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Who Do You Think You Are? - Alexander Armstrong's blue blood

The Findmypast team
24 August 2010

Alexander began his Who Do You Think You Are? adventure by saying he had always been called 'posh' and that he would be disappointed if his research didn't reveal a 'posh' background. As it turned out, he didn't need to worry...

Alexander Henry Fenwick Armstrong was born in 1970 - we found Alexander's birth record in's records:


Alexander started his journey by talking to his parents and revealed that he wanted to learn more about his mother Virginia Thompson-McCausland's side of the family. Virginia's mother was Helen McCausland. Helen's father was Maurice Marcus McCausland, Alexander's great grandfather, who was born in 1872.

We found Maurice's birth record in's record collection:


Maurice's parents were Laura and Connolly.

Alexander wanted to find out how the McCauslands did so well for themselves. He learned that his 6x great grandmother Mary Boughton was a lady of the bedchamber to Queen Charlotte, confirming Alexander's solid link to royalty in the 18th century. Mary died in 1786.

Mary had two sons, Edward and Charles. Charles was Alexander's 5x great grandfather. Edward inherited the baronetcy from his cousin Sir Theodosius in a controversial turn of events.

Alexander discovered a letter which Edward sent to Charles informing him of Theodosius' death. Edward described the death as 'wonderful' news because it meant he would inherit the baronetcy. All was not well, however, as Theodosius' death was deemed suspicious and his body was examined by physicians, who claimed he'd been poisoned.

Alexander travelled to Boughton Hall to read the records of the trial which followed to see if Edward acquired the baronetcy through foul play.


In the end Edward wasn't implicated - Captain John Donellan, Theodosius' brother in law, was tried for the murder instead. He was found guilty of poisoning Theodosius, although Alexander thought it was more likely that he had died from syphilis, as Donellan claimed and medical records supported.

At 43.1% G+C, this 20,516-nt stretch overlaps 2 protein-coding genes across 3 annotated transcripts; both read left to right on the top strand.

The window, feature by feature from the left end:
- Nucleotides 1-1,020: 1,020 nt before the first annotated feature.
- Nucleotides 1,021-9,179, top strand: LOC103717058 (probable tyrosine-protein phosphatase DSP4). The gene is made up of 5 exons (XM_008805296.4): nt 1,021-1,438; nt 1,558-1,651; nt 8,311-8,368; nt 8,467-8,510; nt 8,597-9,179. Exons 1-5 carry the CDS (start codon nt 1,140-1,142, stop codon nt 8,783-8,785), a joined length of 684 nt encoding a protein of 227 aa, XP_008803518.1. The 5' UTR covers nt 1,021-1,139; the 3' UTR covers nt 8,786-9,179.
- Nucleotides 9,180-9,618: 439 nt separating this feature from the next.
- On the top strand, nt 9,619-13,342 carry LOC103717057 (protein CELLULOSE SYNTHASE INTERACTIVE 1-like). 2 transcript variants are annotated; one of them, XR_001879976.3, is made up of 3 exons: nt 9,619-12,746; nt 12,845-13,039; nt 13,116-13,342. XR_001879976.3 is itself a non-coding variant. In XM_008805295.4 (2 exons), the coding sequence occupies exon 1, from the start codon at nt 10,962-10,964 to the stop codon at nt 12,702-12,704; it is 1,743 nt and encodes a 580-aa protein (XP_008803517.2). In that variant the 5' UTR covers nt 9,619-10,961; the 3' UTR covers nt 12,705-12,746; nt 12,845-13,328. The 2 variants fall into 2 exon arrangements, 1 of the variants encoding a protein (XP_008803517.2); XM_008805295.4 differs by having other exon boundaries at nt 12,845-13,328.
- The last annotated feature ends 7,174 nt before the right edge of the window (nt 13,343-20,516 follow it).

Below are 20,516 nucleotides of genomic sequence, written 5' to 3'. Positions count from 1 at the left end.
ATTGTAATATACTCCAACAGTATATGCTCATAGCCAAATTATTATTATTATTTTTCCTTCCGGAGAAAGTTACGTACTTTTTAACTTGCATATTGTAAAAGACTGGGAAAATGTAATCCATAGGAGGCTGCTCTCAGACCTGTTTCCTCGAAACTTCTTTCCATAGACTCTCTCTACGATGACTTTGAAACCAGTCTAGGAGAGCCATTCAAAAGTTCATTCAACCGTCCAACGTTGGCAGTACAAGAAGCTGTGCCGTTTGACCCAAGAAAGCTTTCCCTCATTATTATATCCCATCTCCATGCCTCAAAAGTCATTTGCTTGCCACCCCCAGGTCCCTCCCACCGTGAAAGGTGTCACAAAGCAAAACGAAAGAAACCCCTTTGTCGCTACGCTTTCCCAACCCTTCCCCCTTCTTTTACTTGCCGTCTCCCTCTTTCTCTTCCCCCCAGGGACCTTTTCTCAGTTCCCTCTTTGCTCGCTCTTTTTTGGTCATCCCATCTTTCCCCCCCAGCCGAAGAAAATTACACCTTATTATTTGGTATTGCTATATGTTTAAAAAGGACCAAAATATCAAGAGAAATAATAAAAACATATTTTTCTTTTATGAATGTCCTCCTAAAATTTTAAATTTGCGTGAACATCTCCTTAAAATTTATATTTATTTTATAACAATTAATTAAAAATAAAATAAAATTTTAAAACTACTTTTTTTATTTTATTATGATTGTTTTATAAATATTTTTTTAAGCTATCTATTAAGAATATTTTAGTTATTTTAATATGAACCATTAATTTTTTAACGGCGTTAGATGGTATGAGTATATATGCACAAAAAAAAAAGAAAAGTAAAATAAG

When Edward died in 1794 he left his estate to his illegitimate daughters and left Charles £100 - a pittance compared to the value of his estate. Alexander thought it very unfair that Edward disinherited Charles, describing him as a 'rogue'.

Alexander discovered that Mary Boughton, his 6x great grandmother, was the great granddaughter of the first Duke of Beaufort, Alexander's 9x great grandfather Henry Somerset. Today the Beauforts are one of the wealthiest aristocratic families in the country.

Henry's father was Edward Somerset, 6th Earl of Worcester, who lost most of the family's fortune in the 16th century during the civil war. Edward donated money to King Charles I from early on in the civil war; he loaned the King more than £70 million in today's money.

Charles I made Edward the Earl of Glamorgan and made him secret envoy to the Catholic confederates in Ireland. The King's letter detailing this fell into the wrong hands and he had no choice but deny all knowledge of the mission and accuse Edward of high treason. Edward was imprisoned in Ireland and his home, Raglan Castle, fell. In 1649 King Charles was executed.

Edward never again occupied the family seat of Raglan. Alexander felt that Edward was heroic and didn't get the reward he deserved.

Edward turned to science in later life. He invented a water commanding engine which harnessed steam power 40 years before steam engines were invented. Edward died in 1667 and it was believed that he literally took the designs for the steam engine to his grave.

We searched our parish record collection and found Edward's parish burial record:


In a bizarre twist 200 years later, a group of engineers took a trip to Raglan in 1861 to exhume a model of the engine from Edward's grave. Alexander found a detailed account of the mission which stated that the engineers hoped to find model of the engine in Edward's tomb but after a thorough search failed to find anything.

Finally, Alexander traced the earliest roots of the Somerset family and discovered Edward III 20 generations back in the 1300s. Edward III was a distant relative of William the Conqueror, making William the Conqueror Alexander's 27 x great grandfather!